The older Hebrew term for freedom is dror. It derives from the root d.r.r. which, according to Brown, Driver and Briggs, my favourite Biblical dictionary, means to stream, flow abundantly, be luxuriant, even give light. The word dror occurs just once in this sense of freedom in the Torah, in reference to the Jubilee year when ‘you shall proclaim dror,freedom, to all the inhabitants of the earth.’ Dror can also mean a swallow, a bird whose swooping, delightful flight looks like the very embodiment of joyous liberty.

The later, rabbinic, term is herut. It is derived from the root h.u.r. meaning to be free, as opposed to being a slave. It may be linked to chorin, white garments worn by free persons. On Passover we trace our journey from servitude to becoming bnei chorin, people who wear the robes of liberty.

Today, I hope and dream of both kinds of freedom.

On the 7th day of Pesach we sing the song of the sea, reliving the relief and joy of the Children of Israel when, trapped between the sea and the rapidly approaching Egyptian army, the waters part and they cross in safety between the waves in which Pharaoh and his charioteers drown. The song celebrates what every refugee must feel when life-threatening danger lies behind them, when enemy bombs can no longer reach them, when the flimsy boats in which they’ve had to set sail reach the far-off shore. This is cherut, freedom, always provisional, always looking anxiously over its shoulder, from the long reach of oppression.

It is a freedom attained at a terrible price. The Talmud imagines God forbidding the angels to join in as the Children of Israel rejoice: ‘My creatures are drowning in the sea, and you are busy singing!’ It is the freedom obtained by the defeat of tyranny, which always comes at the cost of innumerable lives. It is the victory of freedom we will commemorate on VE day on the 8th of May. It is the liberty my father felt when the siege of Jerusalem was finally lifted in 1948, cruel and bloody weeks after Israel’s Declaration of Independence. It is the freedom battled for today in Ukraine. As we are tragically realising yet again, that freedom must be fought for and defended. Therefore, though we know it is not yet at hand, we hope and pray for the day when every nation will be free and weapons put away forever.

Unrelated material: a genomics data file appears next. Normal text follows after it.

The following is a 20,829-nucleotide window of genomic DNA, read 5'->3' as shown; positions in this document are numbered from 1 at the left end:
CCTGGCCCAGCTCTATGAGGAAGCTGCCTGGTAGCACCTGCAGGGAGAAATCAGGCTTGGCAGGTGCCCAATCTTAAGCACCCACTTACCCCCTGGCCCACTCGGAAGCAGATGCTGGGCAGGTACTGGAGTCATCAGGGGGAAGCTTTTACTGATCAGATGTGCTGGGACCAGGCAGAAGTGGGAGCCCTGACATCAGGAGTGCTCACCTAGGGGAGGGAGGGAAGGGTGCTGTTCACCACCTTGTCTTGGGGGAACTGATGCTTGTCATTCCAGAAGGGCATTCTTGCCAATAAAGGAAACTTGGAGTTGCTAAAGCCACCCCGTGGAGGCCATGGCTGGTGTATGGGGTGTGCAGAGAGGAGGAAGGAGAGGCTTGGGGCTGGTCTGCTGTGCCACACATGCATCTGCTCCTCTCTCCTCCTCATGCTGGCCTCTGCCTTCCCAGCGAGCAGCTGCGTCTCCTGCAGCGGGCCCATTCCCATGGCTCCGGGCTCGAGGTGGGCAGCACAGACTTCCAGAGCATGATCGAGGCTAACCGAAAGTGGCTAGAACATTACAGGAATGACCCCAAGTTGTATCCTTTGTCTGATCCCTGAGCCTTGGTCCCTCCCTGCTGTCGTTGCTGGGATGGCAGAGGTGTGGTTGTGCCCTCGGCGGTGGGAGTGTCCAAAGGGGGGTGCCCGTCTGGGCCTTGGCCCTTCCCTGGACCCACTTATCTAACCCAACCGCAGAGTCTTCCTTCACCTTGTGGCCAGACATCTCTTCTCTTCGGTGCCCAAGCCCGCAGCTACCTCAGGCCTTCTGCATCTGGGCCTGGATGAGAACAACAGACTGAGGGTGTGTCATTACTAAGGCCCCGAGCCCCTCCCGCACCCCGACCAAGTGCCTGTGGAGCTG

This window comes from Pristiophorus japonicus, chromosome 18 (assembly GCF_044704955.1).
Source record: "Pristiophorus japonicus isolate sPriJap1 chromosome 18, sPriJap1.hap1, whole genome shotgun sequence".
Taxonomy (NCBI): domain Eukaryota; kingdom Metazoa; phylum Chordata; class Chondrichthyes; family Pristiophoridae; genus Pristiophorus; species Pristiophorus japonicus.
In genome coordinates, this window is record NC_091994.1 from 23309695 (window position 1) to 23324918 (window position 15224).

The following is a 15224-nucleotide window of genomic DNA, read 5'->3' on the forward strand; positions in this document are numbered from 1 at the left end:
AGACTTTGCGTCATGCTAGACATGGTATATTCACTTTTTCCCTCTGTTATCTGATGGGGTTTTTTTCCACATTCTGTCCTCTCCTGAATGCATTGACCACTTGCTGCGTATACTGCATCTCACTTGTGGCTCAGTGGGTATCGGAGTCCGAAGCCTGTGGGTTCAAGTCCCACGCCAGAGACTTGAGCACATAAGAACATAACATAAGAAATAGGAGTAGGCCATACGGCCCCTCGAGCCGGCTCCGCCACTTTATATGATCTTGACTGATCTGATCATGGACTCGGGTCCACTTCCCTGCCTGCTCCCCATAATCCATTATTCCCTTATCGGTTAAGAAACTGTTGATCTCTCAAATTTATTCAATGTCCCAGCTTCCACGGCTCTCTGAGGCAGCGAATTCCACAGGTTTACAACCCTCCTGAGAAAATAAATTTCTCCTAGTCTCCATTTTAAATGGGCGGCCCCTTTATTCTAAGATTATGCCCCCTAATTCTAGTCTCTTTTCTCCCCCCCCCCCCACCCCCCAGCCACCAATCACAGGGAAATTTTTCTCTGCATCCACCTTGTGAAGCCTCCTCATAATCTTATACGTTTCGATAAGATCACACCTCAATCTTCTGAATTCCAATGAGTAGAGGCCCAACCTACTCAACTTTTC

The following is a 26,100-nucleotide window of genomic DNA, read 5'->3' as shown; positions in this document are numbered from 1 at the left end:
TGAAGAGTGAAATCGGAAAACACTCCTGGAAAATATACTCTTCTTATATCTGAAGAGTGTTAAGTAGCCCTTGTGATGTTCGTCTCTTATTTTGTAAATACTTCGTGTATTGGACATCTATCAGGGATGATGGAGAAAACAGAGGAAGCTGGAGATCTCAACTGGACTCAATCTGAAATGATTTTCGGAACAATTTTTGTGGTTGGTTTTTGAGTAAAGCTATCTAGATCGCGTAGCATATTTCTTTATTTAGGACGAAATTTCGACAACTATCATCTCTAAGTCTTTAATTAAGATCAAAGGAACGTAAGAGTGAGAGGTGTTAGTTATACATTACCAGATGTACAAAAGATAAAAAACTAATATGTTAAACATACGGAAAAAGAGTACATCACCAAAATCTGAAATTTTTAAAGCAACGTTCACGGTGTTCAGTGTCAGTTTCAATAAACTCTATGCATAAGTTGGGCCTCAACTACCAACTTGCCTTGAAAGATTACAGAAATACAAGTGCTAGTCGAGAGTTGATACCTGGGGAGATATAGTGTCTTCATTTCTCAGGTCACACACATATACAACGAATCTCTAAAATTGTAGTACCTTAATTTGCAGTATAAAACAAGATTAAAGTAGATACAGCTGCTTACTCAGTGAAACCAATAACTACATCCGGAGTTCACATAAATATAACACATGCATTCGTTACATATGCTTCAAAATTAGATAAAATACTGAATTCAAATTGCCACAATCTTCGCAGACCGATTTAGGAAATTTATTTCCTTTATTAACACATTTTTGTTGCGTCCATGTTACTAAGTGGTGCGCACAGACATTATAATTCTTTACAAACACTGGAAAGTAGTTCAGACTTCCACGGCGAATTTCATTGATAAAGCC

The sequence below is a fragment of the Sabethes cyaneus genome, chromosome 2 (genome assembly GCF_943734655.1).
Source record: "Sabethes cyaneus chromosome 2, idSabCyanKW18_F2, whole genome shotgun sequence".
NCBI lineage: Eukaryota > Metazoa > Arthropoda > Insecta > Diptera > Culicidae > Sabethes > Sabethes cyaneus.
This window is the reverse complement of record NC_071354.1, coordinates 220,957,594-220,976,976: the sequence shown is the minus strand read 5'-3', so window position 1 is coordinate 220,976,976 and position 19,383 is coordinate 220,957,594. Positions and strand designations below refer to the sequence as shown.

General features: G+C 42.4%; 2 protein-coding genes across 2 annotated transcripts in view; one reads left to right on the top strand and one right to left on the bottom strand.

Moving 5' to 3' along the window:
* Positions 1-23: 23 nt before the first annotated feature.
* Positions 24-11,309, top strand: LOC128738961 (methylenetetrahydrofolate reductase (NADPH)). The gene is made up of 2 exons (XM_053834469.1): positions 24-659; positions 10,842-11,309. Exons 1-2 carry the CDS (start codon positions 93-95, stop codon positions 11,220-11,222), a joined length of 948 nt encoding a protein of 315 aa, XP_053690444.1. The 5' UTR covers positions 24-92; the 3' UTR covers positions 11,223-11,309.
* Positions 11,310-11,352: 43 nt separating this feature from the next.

In my mind that hope is dror, complete, joyous liberty: the liberty of the flowing stream, the radiant light, the flight of the swift and swallow. It is of this that Earth Day makes me dream. It is a day of commitment to practical actions: – ‘This is the moment to change it all — the business climate, the political climate. Now is the time for the unstoppable courage to preserve and protect our health, our families, and our livelihoods.’ (https://www.earthday.org/history/) But I see through it the vision of pristine forests and mountain streams, an agriculture which feeds populations yet respects the insects, birds and animals of the fields, a humanity at one in its interdependence with all living beings, all together part of God’s creation.

For these two freedoms, cherut and dror, we must hope and pray, and, in whatever way and to whatever extent we can, dedicate our lives.

The necessity of hope

Who can live without hope?

I went running late last Friday, as I often like to do. There’s something special about the night of Shabbat, more deeply resonant, as if among the trees one could overhear God blessing the work of creation.

But what was that noise from the river below? Could it really be birdsong? It wasn’t an owl’s call, or the alarm with which a rook might charge to a higher branch. It was a hovering music, anxious yet sweet, a salutation from the soul of the mysterious dark. It was that cry I’d longed for years to hear,

That deep thrilling note that is wilder than all,
The voice of the wailing curlew. (James McKowen)